Suitcase Full of Memories

Unpacking History One Discovery at a Time

Aunt Georgia’s Butterhorns

For us, like most families, our holiday traditions centered around food and family.   My Dad and his sister, Susie, and their cousin, Miles, all grew up in rural Crow Wing County, Minnesota. The dual forces of the Great Depression and WW2 saw many Mid-westerners move to West for work and service.  For the Sanford/Swartout/Wright family, Southern California is where many of them landed.  Holiday dinners were boisterous and full of the next generation of cousins putting black olives on their fingers.

Georgia Sanford Allison circa 1940

Thanksgiving was always at Aunt Irene and Uncle Miles’ house.  Numerous pies, treats and fabulous mashed potatoes were always favorites.    Christmas dinner was traded back and forth between Aunt Susie and Uncle Ted’s and my folks’ house.  Back in Litchfield, Minnesota Georgia Sanford Allison, my dad’s youngest sister, created that part of our family’s own traditions.

And one of our favorite traditions was her Butterhorns.  To the best of my knowledge, all her daughters and even a granddaughter or two, still make these fantastic buttery treats. My sister and I first tasted them during Christmas break 1977 when the we broke with our own tradition and took a mid-night flight out of Los Angeles bound for the Twin Cities.

Gail making Aunt Georgia's Butterhorns.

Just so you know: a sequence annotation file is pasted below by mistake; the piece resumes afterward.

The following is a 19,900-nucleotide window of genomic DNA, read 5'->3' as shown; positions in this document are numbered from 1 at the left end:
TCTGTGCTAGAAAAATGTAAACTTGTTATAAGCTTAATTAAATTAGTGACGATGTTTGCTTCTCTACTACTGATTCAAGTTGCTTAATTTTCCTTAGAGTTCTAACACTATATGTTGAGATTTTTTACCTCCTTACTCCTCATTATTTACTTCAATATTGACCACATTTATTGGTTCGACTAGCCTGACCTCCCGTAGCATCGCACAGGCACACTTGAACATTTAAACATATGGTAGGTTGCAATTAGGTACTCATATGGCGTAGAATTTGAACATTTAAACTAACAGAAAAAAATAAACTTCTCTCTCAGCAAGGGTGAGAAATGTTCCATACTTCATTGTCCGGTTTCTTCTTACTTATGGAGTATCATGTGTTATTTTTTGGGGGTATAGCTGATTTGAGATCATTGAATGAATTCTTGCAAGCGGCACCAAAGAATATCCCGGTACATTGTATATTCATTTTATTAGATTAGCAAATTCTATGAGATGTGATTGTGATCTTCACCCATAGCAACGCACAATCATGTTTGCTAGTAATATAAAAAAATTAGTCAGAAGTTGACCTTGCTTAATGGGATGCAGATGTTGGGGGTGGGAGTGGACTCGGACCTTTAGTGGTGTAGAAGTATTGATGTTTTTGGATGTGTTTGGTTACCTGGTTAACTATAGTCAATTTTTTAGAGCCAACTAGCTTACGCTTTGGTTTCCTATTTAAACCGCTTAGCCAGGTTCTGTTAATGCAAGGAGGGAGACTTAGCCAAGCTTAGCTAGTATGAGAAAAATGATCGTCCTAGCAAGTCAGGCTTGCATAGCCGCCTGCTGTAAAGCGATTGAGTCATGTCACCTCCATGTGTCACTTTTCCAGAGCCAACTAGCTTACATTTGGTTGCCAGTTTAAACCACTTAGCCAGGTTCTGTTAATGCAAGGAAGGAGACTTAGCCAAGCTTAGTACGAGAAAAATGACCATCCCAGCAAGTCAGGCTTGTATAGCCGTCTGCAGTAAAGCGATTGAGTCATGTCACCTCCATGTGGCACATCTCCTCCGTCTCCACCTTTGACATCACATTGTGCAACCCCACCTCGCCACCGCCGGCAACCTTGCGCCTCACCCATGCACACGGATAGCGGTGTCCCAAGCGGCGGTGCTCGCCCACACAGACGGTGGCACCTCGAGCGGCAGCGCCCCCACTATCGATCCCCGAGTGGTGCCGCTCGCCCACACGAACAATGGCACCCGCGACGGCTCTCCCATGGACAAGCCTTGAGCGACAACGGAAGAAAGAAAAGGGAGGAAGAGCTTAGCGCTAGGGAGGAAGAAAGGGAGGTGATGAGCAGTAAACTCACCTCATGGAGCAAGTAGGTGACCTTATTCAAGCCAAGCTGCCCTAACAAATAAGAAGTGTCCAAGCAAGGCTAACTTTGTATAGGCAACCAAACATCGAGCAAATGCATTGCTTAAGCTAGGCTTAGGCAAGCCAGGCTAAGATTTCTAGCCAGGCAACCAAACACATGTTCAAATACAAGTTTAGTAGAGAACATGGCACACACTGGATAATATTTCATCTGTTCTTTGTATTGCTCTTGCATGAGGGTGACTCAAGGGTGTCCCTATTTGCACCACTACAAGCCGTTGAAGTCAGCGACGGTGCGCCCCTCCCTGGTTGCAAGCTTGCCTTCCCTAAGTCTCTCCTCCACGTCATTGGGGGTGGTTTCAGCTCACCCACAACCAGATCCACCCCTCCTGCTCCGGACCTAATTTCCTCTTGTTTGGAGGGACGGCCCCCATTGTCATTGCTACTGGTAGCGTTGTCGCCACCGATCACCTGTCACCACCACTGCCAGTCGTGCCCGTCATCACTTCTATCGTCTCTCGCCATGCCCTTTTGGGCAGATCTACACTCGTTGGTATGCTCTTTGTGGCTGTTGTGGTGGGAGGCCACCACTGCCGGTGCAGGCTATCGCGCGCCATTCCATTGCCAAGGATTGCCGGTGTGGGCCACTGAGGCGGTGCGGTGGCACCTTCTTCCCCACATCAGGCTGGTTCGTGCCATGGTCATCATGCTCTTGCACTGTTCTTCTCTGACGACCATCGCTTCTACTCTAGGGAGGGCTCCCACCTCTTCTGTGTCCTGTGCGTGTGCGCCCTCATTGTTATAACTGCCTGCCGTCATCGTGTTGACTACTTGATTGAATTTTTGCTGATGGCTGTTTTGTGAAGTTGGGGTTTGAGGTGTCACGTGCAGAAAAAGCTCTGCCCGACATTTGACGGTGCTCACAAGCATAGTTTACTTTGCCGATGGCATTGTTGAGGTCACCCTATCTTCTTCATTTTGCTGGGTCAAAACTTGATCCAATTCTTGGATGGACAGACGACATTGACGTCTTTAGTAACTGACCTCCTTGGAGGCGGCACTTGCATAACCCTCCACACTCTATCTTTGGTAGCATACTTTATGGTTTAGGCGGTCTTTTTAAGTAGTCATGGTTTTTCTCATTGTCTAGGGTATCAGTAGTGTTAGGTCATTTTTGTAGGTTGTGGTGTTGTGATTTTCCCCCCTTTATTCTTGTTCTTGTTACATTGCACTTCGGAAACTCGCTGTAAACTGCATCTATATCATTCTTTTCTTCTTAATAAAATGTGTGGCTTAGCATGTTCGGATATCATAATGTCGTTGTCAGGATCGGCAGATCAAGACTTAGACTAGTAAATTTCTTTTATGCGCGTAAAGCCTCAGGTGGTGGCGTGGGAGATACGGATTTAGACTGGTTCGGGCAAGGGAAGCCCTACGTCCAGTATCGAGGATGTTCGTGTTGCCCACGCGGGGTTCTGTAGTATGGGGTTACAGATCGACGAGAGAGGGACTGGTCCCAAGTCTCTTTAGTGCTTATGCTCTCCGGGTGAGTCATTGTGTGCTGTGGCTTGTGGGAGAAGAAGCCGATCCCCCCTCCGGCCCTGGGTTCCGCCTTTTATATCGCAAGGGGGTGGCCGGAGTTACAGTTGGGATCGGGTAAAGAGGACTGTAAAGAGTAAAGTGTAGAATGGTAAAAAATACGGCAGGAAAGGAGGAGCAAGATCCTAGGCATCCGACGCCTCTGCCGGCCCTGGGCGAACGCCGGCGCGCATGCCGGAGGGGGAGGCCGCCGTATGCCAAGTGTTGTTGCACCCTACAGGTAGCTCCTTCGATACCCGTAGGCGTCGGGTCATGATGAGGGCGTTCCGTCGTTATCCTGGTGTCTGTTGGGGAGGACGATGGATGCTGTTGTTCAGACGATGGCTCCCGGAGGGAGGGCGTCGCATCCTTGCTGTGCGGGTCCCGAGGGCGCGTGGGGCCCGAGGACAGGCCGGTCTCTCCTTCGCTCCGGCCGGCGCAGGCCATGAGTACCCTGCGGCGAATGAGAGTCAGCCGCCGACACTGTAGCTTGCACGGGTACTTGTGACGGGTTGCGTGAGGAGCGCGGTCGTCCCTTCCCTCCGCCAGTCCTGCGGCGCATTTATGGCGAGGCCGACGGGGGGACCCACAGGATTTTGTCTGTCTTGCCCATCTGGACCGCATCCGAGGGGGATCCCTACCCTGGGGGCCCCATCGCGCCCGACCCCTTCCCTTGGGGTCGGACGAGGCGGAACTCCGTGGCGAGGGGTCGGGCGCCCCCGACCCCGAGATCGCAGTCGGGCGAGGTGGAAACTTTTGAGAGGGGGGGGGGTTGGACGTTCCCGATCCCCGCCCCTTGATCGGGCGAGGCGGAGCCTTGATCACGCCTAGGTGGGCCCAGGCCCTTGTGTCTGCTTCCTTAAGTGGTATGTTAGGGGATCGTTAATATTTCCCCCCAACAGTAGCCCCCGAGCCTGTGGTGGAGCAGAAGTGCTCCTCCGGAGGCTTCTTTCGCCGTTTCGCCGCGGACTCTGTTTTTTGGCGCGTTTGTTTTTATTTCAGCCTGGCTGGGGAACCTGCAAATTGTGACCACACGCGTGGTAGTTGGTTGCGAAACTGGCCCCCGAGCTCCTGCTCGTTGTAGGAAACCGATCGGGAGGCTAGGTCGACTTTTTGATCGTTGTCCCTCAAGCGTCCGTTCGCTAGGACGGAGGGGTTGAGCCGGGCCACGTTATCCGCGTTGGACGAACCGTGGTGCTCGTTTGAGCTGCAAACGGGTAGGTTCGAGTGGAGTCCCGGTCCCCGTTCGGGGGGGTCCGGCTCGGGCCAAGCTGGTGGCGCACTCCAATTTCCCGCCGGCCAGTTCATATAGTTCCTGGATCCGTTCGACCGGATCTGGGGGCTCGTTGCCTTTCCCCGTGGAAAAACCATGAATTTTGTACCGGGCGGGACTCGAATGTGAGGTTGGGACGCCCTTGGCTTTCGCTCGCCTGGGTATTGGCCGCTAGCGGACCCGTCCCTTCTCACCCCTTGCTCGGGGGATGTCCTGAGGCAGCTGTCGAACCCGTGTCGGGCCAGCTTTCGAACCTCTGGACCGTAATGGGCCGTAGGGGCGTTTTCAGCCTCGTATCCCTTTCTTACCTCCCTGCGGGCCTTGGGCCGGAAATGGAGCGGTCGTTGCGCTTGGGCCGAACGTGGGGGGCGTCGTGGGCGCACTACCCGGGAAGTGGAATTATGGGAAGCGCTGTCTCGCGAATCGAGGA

Gail making Aunt Georgia’s Butterhorns.

The recipe for these delicious biscuits was published in a church recipe book and the Allison Family sent me, my sister and my mom all our own copies.   Gail has picked up the tradition for our branch and makes them today.

Aunt Georgia’s Butterhorns
Allow 5 hours.  400-degree oven. Bake 10-12 minutes.

1 C Scalded Milk
1/2 C Crisco
1/2 C Sugar
1 tsp. Salt
4 Eggs Beaten
5 C. Flour
1 Fleishman Dry Yeast Packet
1 C. Melted Butter

Soften yeast in 1/4 C warm (115*) water.  Scald milk, add Crisco, sugar and salt. Cool to lukewarm add to beaten eggs.  (Largest Tupperware bowl is easiest to blend and knead in;  no counter mess!)  Add yeast then flour.  Knead lightly for 5-8 minutes.  Dough should be very light.  Grease top of dough.  Let rise until doubled; about 2 hours.  Divide into thirds.  Turn out on lightly floured surface.  Roll each third into a 12″ – 14″ circle.  Brush each with 1/3 of melted butter.  Cut each circle into 12-16 pie-shaped wedges.  Begin at wide end, roll toward the point.  Place point down on greased baking sheet.  Cover and let rise until doubled or very light.  Bake in hot oven (400*) for 10-12 minutes.  Makes 3-4 dozen of the most buttery and delicious rolls I have ever tasted.

Do you have an iconic food item from your family?  Please share the story and the recipe.

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This entry was posted on August 17, 2013 by in Family Recipies, Sanford, Uncategorized and tagged , , , .
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